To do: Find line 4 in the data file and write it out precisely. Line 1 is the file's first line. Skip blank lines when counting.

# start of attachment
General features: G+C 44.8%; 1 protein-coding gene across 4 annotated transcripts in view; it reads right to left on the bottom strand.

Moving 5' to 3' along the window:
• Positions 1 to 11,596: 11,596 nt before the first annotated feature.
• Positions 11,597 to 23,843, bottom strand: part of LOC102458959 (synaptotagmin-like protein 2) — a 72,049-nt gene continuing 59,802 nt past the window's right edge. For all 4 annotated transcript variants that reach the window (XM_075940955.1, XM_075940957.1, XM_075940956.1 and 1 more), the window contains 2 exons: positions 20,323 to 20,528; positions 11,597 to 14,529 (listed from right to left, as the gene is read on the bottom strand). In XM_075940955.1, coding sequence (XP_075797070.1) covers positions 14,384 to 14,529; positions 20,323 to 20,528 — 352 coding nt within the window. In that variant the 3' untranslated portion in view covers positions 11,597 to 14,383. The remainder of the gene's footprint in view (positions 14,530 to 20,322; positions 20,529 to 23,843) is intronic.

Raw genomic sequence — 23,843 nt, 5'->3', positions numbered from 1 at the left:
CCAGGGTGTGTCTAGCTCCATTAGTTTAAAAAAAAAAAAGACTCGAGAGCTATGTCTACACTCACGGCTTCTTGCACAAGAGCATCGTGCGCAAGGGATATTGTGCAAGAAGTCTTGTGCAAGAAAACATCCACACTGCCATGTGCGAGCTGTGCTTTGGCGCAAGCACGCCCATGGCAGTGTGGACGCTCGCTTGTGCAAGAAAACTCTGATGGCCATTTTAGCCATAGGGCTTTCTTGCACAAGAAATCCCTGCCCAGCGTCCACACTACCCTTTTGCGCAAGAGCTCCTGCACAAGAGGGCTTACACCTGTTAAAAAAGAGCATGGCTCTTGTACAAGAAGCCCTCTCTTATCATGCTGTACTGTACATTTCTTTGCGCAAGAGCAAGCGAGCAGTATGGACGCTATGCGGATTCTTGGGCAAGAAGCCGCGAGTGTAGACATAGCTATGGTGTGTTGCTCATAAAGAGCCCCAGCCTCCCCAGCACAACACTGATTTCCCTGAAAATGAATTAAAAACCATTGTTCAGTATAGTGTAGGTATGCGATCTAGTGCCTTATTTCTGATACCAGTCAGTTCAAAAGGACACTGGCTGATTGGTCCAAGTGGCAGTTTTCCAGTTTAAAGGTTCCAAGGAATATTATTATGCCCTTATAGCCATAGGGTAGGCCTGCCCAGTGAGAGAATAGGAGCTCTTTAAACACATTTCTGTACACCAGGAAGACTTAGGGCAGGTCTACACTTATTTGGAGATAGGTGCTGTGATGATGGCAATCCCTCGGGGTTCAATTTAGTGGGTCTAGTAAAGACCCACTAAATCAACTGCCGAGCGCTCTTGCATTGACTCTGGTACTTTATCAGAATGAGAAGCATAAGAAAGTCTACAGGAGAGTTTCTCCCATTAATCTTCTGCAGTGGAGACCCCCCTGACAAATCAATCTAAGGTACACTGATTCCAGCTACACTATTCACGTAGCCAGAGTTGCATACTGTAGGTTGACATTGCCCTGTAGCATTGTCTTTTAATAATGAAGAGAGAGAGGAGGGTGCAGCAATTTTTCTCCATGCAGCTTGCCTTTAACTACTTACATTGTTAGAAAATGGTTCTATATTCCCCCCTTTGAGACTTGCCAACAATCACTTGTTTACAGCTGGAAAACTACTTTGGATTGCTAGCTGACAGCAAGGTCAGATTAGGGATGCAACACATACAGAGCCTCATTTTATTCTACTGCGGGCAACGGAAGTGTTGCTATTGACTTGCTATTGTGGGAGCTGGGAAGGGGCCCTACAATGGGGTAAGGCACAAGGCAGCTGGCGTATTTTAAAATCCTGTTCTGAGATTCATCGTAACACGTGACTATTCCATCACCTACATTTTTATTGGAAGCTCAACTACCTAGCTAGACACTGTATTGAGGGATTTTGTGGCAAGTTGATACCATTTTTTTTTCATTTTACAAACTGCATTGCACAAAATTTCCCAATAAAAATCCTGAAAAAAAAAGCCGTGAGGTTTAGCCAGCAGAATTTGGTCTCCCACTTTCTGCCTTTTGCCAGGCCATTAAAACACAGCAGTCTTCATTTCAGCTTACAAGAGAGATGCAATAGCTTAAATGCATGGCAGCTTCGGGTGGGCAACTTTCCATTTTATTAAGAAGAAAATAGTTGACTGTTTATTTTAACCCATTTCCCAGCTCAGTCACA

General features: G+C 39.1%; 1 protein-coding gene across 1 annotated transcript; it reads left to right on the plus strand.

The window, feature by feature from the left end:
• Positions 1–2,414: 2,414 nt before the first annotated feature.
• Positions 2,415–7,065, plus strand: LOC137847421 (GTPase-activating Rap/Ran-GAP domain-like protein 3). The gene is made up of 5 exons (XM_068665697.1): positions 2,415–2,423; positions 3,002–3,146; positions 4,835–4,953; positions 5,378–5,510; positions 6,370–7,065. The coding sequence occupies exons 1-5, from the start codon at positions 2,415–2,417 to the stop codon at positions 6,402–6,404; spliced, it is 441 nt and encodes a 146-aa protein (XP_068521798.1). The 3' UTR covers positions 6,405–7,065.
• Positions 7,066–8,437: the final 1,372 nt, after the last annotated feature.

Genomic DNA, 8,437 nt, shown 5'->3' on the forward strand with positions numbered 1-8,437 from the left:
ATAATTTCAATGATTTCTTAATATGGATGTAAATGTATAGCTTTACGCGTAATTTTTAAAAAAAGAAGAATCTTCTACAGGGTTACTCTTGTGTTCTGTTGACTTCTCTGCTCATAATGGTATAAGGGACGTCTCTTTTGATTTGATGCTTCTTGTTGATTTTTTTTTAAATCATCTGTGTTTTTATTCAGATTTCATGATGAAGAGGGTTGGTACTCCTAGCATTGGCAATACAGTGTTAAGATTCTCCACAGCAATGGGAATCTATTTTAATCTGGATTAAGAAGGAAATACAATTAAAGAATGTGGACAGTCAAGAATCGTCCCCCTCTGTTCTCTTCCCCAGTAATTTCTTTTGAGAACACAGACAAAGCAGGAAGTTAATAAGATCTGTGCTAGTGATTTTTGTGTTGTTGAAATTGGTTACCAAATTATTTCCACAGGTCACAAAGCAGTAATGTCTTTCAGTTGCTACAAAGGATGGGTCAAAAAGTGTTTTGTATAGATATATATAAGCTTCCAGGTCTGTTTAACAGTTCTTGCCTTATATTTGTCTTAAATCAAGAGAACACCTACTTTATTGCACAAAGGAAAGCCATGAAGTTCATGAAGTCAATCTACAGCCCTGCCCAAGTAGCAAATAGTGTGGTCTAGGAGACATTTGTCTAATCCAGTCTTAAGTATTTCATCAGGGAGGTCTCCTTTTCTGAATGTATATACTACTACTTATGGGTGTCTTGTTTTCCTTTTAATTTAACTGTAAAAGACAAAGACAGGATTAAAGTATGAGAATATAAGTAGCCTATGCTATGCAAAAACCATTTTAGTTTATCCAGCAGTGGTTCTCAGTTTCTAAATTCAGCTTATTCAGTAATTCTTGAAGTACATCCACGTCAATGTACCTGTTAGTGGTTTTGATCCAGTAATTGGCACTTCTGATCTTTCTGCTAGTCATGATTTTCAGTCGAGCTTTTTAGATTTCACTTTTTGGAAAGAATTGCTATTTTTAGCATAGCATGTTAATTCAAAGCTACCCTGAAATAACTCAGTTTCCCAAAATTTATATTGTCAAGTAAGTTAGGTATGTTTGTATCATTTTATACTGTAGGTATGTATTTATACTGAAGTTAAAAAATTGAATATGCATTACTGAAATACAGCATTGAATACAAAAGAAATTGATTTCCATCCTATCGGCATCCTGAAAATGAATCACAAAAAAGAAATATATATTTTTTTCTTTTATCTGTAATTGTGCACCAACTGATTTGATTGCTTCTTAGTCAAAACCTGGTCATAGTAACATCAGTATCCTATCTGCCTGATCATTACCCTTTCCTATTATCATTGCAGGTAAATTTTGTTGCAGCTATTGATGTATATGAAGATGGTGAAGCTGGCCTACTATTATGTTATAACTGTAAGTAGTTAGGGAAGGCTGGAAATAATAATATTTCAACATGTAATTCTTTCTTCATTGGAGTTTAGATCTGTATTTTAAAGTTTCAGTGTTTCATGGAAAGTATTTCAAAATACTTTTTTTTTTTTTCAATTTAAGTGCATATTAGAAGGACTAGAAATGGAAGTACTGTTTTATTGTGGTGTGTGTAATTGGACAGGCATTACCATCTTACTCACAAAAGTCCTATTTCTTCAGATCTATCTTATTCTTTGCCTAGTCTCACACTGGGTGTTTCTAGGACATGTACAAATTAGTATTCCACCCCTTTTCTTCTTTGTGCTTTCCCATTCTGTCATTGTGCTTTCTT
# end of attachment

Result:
• Positions 11,597 to 23,843, bottom strand: part of LOC102458959 (synaptotagmin-like protein 2) — a 72,049-nt gene continuing 59,802 nt past the window's right edge. For all 4 annotated transcript variants that reach the window (XM_075940955.1, XM_075940957.1, XM_075940956.1 and 1 more), the window contains 2 exons: positions 20,323 to 20,528; positions 11,597 to 14,529 (listed from right to left, as the gene is read on the bottom strand). In XM_075940955.1, coding sequence (XP_075797070.1) covers positions 14,384 to 14,529; positions 20,323 to 20,528 — 352 coding nt within the window. In that variant the 3' untranslated portion in view covers positions 11,597 to 14,383. The remainder of the gene's footprint in view (positions 14,530 to 20,322; positions 20,529 to 23,843) is intronic.